Perfect Sound Forever


At Cafe Oto- photo by Fabio Lugaro

Flutter Echo
"Silent Writing"- Book Excerpt
(December 2019)

You could say that David Toop is a something of a polymath. His standing as an genre-straddling musicians was secured decades ago when he was one of the few hand-picked artists for Brian Eno’s Obscure label in the mid-70’s and since then has put out dozens of solo albums and collaborations (including Ryuichi Sakamoto, Thurston Moore, Jon Hassell among others)straddling everything from ambient to experimental to rock and beyond. Some of his wonderfully bizarre band contributions have included The 49 Americans, Dirty Songs, Frank Chickens, General Strike. Not content to rest on his laurels there, he was also responsible for a series of outstanding 1990’s compilations for Virgin Records that were similarly genre-straddling, including Crooning on Venus, Guitars on Mars, Sugar and Poison, Ocean of Sound.

If that wasn’t enough, he’s also had an exalted writing career which has included articles for all kinds of publications across the US and UK (including The Face, Esquire, The Wire) as well as justly-lauded books such as Rap Attack (one of the first books on the style), Ocean of Sound, Exotica and Haunted Weather. His most recent book, Flutter Echo, is his autobiography which came out in Japan in 2018 and now is for published in English by Ecstatic Peace Library and is available here.

Excerpted below is the wonderful story of how an avant gadfly turned into a famed music journalist.

Max Eastley and I often talked about the field in which we worked as a terrain or map of discovery, a journey into landscape, but the landscape we were talking about was a very broad definition of that term: rural and urban landscape, intricate maps of the mind and imagination, the fantastic terrain of hidden, unknown and fictional places that could be conjured up through sound.

Life is equally convoluted, never a straight line of orderly events. Elements of the narrative overlap each other, fall backwards, branch sideways or leap ahead into the future, echoing back and forth like the flutter echo of my childhood. In 1989 I contributed a computer composition ("Cat versus Rat", with spoken narrative by Kazuko Hohki) to Clocks of the Midnight Hour, a documentary film of Max's work. At the time I was working as a music journalist, frustrated by the job and desperate to find my way back into playing music.

One of the positive consequences of becoming a music critic came from buying an Atari 1040 ST computer in 1987. Writing for newspapers like The Times meant I needed to progress from electric typewriter to computer word processing and the Atari was an appealing option because of its inclusion of MIDI ports for electronic keyboards and drum machines. I was inspired by the extraordinary explosion of avant-gardism in dance music – “Acid Tracks” by Phuture and “Washing Machine” by Mr Fingers being two of the most significant example – but one record in particular made me want to explore MIDI sequencing for myself: Model 500’s “Night Drive (Thru Babylon)”, produced by Juan Atkins.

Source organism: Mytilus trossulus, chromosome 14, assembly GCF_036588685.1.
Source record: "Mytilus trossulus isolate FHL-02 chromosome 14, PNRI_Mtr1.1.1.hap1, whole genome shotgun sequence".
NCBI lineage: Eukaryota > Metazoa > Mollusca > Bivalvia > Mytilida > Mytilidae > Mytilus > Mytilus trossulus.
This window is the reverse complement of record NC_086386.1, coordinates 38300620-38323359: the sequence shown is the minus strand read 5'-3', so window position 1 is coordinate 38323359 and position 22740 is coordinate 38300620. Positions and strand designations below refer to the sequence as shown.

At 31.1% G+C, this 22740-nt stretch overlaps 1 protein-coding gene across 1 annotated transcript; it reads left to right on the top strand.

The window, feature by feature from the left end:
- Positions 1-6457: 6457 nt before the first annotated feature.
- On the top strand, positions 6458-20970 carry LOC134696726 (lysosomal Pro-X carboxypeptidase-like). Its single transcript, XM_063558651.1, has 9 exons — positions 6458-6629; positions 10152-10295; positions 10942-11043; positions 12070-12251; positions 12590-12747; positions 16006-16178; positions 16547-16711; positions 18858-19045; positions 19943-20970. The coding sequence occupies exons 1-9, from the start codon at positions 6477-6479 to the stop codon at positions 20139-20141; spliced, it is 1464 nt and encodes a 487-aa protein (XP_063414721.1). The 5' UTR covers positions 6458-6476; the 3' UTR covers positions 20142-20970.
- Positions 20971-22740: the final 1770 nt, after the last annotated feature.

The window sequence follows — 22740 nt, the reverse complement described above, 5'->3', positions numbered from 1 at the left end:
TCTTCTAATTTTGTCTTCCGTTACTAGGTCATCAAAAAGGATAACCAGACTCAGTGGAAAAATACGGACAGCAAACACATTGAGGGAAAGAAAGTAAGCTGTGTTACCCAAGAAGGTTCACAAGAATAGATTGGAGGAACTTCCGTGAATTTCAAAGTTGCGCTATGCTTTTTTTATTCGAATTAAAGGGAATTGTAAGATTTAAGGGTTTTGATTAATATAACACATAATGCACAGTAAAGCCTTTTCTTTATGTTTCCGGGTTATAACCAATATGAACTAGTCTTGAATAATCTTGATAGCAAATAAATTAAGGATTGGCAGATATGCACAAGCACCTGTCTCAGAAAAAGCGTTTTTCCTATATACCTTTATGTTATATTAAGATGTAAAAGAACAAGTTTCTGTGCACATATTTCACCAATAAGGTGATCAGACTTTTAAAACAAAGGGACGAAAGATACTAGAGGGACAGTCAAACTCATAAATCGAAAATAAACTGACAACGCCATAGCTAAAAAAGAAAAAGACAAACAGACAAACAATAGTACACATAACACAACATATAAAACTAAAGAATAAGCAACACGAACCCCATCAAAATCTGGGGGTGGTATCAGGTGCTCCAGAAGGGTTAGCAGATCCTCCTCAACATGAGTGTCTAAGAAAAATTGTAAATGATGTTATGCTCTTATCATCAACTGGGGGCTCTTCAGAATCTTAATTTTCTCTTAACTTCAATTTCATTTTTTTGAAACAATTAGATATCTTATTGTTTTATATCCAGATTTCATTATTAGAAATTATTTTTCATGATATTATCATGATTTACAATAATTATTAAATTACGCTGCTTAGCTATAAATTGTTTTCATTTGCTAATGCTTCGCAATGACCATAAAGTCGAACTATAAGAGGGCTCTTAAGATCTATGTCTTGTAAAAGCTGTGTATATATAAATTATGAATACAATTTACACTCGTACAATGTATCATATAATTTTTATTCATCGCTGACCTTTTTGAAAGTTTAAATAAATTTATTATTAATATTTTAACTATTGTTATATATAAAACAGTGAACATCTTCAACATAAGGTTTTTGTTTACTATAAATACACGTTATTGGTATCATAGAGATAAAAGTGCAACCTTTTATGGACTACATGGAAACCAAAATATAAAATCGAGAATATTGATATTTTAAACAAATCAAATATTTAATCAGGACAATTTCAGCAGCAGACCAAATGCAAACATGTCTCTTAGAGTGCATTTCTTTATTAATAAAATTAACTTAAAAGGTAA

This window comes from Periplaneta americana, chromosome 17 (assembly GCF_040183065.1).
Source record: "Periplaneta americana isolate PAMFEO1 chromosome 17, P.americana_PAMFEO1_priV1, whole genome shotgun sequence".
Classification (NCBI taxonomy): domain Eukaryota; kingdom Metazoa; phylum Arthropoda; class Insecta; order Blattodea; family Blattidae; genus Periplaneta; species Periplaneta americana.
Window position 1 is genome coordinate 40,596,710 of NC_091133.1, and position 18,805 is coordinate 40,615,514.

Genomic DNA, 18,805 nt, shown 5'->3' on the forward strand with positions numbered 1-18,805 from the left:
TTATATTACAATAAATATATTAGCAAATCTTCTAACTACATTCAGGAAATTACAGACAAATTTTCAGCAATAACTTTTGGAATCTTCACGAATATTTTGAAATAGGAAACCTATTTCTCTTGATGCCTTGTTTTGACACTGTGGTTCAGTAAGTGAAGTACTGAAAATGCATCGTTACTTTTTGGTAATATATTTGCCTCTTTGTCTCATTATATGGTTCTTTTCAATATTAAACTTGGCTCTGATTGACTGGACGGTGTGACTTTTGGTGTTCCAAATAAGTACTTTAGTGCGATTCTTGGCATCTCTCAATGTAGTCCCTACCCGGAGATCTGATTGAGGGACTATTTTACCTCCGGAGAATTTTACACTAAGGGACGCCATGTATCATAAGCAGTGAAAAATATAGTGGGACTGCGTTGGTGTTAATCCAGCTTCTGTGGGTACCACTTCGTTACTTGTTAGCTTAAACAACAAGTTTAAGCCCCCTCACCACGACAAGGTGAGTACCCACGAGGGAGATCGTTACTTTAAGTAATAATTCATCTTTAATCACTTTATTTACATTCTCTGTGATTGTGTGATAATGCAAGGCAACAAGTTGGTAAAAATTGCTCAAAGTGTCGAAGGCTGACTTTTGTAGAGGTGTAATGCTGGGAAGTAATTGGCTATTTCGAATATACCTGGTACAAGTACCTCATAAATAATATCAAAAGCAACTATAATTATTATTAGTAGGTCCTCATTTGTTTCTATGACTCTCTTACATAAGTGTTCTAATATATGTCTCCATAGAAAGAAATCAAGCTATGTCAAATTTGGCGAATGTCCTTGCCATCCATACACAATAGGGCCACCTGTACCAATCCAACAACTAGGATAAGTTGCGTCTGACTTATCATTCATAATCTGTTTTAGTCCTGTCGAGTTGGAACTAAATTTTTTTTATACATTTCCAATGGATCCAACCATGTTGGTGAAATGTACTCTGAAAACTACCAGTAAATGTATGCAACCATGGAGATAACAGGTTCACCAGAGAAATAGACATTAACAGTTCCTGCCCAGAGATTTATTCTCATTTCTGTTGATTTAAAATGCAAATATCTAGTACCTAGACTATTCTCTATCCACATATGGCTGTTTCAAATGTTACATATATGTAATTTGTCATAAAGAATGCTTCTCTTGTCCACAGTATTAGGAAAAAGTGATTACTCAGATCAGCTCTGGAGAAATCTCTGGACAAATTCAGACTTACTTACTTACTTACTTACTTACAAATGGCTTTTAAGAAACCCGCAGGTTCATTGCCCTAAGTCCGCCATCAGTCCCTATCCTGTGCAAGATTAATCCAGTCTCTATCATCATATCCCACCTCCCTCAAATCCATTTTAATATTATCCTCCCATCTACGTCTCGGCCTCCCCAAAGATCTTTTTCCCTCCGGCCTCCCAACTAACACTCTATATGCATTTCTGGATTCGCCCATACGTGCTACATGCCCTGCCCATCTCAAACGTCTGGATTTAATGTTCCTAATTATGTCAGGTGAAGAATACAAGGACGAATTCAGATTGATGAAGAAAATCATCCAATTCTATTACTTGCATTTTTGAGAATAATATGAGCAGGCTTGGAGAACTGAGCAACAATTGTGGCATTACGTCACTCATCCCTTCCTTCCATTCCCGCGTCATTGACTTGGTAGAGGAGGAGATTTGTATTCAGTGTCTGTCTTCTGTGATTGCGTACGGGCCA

I had flown to New York in August 1987 to interview Jellybean Benitez for The Face magazine. The evening I arrived I went straight out to buy records, heard this track playing in Downtown Records on 6th Avenue and rushed up to the DJ to find out what it was. As it turned out I knew Juan Atkins’ music from his previous group, Cybotron, though I had yet to discover the richness of Detroit techno. In my mind I had grouped Cybotron together with the New York electro hip hop of Afrika Bambaataa’s “Planet Rock”, The Jonzun Crew’s “Pack Jam” and Warp 9’s “Light Years Away”, the kind of tracks played by Jellybean at The Funhouse in Manhattan and the music that persuaded me to write Rap Attack in 1984.

Records like Ryuichi Sakamoto’s “Riot In Lagos” and Haruomi Hosono’s Video Game Music conjured up another kind of landscape, melting away into images, virtual zones and dreams: the dystopian science fiction environments of films like Blade Runner, Stalker and THX 1138, or novels such as Nova Express by William Burroughs, Neuromancer by William Gibson, High Rise by J.G. Ballard, Time Out of Joint by Philip K. Dick and My Life In the Bush of Ghosts by Amos Tutuola. All of these intimations of a future world were reinforced by changes within my own life. Shortly after returning from researching Rap Attack in New York in early 1984 I was invited to write a feature on electro for The Face magazine. At that moment they were looking for a monthly music columnist; my electro feature was accepted, liked and published as a cover feature in May 1984 and so they asked me to write a trial column.

This column, along with many feature articles and interviews for the magazine, turned out to be a long-term job for me, lasting well into the 1990s. For nearly fifteen years I had been close to poverty, struggling from one poorly paid gig to the next, moving frequently from flat to flat, at times having nowhere to live. On holiday in Cornwall with my partner at that time – music writer Sue Steward – I suddenly realised that my knowledge of African-American music history was an invaluable asset, a means to research and better understand the origins of hip hop. I loved the early records – 12 inch singles by Funky Four Plus One More, Sequence, Kurtis Blow and Grandmaster Flash and the Furious Five - but more to the point I understood something of their origins in rhythm and blues, gospel, soul, jazz, radio DJs and African American oral traditions.